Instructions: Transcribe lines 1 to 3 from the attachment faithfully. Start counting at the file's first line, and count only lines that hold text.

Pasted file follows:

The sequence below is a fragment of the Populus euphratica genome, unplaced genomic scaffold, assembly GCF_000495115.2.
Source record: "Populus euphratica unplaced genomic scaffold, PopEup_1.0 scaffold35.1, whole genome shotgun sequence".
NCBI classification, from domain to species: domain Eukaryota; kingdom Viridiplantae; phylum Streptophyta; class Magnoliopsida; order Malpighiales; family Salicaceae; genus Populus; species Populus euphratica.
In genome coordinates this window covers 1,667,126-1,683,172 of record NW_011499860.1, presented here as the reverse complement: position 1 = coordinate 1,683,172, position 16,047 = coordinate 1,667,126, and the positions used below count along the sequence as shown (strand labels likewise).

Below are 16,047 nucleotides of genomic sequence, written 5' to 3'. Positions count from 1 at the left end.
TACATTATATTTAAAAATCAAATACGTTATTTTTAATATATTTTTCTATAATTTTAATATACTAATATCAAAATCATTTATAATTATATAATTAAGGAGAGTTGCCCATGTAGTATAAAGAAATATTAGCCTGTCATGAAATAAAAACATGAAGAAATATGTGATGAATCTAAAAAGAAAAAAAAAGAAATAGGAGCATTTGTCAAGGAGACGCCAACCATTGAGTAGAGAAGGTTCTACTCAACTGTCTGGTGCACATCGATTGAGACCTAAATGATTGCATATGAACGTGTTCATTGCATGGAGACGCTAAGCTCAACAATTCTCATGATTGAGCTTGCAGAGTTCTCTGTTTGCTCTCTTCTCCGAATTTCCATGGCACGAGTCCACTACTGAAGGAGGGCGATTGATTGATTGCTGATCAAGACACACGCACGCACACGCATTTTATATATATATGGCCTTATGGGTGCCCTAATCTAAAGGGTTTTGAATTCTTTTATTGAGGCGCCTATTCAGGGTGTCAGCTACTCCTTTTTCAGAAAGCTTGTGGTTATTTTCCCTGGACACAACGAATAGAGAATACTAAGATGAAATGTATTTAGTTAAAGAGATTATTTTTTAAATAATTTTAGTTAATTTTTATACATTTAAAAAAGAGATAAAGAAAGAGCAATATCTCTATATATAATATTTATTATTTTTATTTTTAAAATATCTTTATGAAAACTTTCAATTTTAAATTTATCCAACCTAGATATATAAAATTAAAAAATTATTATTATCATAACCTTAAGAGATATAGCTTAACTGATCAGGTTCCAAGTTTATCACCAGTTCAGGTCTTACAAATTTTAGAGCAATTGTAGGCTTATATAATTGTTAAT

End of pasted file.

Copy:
The sequence below is a fragment of the Populus euphratica genome, unplaced genomic scaffold, assembly GCF_000495115.2.
Source record: "Populus euphratica unplaced genomic scaffold, PopEup_1.0 scaffold35.1, whole genome shotgun sequence".
NCBI classification, from domain to species: domain Eukaryota; kingdom Viridiplantae; phylum Streptophyta; class Magnoliopsida; order Malpighiales; family Salicaceae; genus Populus; species Populus euphratica.